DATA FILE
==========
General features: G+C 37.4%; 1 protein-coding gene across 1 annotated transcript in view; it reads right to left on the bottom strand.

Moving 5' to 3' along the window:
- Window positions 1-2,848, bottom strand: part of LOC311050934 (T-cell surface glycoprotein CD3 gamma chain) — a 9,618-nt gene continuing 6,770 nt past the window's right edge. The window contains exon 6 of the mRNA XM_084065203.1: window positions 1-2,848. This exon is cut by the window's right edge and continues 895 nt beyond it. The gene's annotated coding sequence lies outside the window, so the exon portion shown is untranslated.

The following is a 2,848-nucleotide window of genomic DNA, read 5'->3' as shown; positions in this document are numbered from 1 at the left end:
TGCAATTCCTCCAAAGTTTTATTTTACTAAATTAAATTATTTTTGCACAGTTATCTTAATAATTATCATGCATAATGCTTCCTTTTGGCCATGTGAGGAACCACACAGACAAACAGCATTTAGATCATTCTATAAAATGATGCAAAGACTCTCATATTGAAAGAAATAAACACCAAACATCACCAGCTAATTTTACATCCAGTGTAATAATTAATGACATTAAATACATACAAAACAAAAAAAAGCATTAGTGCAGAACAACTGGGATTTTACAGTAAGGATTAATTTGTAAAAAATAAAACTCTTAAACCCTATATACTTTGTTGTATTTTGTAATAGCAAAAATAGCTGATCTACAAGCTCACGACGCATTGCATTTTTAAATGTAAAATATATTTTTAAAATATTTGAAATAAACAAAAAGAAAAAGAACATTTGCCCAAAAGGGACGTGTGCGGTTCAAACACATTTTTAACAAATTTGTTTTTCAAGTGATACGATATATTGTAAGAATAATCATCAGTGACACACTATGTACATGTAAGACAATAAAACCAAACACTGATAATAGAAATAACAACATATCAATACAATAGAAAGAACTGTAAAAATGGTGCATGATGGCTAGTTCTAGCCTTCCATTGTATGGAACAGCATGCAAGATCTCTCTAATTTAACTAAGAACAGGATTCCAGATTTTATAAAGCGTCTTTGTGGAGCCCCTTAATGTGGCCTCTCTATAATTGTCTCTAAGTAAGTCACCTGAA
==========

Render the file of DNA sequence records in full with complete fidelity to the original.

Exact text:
General features: G+C 37.4%; 1 protein-coding gene across 1 annotated transcript in view; it reads right to left on the bottom strand.

Moving 5' to 3' along the window:
- Window positions 1-2,848, bottom strand: part of LOC311050934 (T-cell surface glycoprotein CD3 gamma chain) — a 9,618-nt gene continuing 6,770 nt past the window's right edge. The window contains exon 6 of the mRNA XM_084065203.1: window positions 1-2,848. This exon is cut by the window's right edge and continues 895 nt beyond it. The gene's annotated coding sequence lies outside the window, so the exon portion shown is untranslated.

The following is a 2,848-nucleotide window of genomic DNA, read 5'->3' as shown; positions in this document are numbered from 1 at the left end:
TGCAATTCCTCCAAAGTTTTATTTTACTAAATTAAATTATTTTTGCACAGTTATCTTAATAATTATCATGCATAATGCTTCCTTTTGGCCATGTGAGGAACCACACAGACAAACAGCATTTAGATCATTCTATAAAATGATGCAAAGACTCTCATATTGAAAGAAATAAACACCAAACATCACCAGCTAATTTTACATCCAGTGTAATAATTAATGACATTAAATACATACAAAACAAAAAAAAGCATTAGTGCAGAACAACTGGGATTTTACAGTAAGGATTAATTTGTAAAAAATAAAACTCTTAAACCCTATATACTTTGTTGTATTTTGTAATAGCAAAAATAGCTGATCTACAAGCTCACGACGCATTGCATTTTTAAATGTAAAATATATTTTTAAAATATTTGAAATAAACAAAAAGAAAAAGAACATTTGCCCAAAAGGGACGTGTGCGGTTCAAACACATTTTTAACAAATTTGTTTTTCAAGTGATACGATATATTGTAAGAATAATCATCAGTGACACACTATGTACATGTAAGACAATAAAACCAAACACTGATAATAGAAATAACAACATATCAATACAATAGAAAGAACTGTAAAAATGGTGCATGATGGCTAGTTCTAGCCTTCCATTGTATGGAACAGCATGCAAGATCTCTCTAATTTAACTAAGAACAGGATTCCAGATTTTATAAAGCGTCTTTGTGGAGCCCCTTAATGTGGCCTCTCTATAATTGTCTCTAAGTAAGTCACCTGAA